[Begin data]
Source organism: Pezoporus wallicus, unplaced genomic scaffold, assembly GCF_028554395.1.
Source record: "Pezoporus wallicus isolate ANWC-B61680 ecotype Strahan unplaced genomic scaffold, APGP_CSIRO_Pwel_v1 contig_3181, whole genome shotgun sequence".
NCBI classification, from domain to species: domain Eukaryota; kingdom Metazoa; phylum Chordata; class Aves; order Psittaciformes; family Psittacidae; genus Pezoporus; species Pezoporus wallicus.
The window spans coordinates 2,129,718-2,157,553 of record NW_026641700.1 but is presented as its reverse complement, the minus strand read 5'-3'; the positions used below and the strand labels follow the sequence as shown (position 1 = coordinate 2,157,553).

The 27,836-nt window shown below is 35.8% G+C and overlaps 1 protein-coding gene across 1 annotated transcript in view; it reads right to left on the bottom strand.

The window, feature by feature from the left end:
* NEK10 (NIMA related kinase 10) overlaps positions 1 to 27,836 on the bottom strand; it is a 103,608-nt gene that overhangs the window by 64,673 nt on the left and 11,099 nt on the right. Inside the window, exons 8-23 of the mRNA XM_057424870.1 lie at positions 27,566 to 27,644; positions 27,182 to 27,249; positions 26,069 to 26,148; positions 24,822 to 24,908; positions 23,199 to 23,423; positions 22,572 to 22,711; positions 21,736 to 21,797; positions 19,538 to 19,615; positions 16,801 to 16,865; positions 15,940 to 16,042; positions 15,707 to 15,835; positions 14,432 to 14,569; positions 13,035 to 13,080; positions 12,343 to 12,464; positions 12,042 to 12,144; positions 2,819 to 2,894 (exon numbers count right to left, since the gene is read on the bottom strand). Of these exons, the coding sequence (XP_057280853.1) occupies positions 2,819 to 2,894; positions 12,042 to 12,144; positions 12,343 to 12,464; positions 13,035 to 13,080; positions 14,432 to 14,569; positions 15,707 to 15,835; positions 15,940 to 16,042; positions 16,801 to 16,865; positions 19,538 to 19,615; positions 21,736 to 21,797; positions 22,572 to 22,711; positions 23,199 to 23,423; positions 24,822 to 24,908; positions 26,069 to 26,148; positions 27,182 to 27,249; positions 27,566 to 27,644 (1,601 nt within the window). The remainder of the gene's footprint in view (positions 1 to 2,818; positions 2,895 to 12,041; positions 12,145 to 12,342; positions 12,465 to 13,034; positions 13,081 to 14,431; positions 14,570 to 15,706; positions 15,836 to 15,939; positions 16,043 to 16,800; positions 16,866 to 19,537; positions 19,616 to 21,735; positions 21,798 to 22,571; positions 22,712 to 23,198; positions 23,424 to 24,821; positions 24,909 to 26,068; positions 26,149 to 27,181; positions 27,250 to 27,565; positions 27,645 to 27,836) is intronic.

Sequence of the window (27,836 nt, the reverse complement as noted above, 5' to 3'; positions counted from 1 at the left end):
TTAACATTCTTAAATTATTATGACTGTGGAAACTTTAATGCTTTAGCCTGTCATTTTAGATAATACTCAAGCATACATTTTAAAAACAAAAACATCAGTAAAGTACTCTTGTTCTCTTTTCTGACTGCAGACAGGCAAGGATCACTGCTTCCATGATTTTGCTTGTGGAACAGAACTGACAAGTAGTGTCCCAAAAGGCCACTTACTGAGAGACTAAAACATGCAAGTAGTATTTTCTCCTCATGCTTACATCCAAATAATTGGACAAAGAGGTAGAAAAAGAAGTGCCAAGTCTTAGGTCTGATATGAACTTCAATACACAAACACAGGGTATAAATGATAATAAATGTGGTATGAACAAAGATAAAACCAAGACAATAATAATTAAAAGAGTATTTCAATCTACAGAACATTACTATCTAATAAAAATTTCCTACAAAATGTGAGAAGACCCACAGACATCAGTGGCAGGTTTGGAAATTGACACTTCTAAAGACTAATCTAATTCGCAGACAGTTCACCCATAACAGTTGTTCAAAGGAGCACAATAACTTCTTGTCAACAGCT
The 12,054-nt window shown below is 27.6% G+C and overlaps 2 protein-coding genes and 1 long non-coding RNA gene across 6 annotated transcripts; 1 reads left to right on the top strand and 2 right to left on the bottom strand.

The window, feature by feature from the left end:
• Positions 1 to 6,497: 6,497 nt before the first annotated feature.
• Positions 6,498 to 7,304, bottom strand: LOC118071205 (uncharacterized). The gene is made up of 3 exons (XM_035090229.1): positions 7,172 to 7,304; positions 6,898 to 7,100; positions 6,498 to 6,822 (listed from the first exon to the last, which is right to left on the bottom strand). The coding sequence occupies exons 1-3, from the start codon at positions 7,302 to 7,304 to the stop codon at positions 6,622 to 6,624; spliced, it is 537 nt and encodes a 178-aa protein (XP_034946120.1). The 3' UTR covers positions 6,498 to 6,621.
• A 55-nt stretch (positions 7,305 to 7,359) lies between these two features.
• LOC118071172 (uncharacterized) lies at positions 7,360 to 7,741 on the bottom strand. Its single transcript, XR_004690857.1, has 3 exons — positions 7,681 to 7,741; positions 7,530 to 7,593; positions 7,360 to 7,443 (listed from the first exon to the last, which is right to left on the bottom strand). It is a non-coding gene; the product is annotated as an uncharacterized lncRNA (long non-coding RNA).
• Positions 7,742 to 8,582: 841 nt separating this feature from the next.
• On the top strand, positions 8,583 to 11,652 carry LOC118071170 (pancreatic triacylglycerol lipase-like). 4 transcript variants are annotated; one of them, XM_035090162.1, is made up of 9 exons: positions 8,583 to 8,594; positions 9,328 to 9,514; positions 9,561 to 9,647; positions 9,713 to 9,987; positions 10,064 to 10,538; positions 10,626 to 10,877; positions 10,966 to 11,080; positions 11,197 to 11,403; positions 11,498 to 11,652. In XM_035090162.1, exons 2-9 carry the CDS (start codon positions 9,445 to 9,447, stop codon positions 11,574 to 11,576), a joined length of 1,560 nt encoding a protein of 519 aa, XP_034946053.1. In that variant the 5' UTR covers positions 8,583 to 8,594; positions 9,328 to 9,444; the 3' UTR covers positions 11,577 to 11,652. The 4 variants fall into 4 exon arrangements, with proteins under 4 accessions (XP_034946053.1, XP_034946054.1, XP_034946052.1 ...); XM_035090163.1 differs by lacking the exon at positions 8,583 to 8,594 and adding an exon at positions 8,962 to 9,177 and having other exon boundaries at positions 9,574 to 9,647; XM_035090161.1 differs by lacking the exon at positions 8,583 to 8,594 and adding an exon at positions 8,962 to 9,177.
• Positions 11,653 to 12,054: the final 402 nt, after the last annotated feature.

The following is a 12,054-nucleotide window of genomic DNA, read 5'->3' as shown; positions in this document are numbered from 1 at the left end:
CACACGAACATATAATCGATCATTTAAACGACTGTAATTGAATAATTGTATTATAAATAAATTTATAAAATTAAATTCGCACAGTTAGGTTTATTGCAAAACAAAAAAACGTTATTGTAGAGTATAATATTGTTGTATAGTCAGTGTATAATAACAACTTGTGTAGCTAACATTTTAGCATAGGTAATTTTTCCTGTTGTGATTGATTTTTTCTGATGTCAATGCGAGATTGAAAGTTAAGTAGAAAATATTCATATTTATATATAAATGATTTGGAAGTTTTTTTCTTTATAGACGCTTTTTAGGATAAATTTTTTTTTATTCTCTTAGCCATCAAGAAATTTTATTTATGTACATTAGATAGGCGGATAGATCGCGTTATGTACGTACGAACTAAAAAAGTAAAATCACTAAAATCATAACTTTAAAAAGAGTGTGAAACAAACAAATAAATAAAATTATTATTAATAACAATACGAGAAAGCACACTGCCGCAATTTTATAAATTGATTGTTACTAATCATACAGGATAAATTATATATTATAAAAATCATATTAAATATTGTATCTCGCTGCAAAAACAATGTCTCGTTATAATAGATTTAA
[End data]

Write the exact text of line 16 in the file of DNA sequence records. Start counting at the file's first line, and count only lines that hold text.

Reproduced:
• Positions 7,742 to 8,582: 841 nt separating this feature from the next.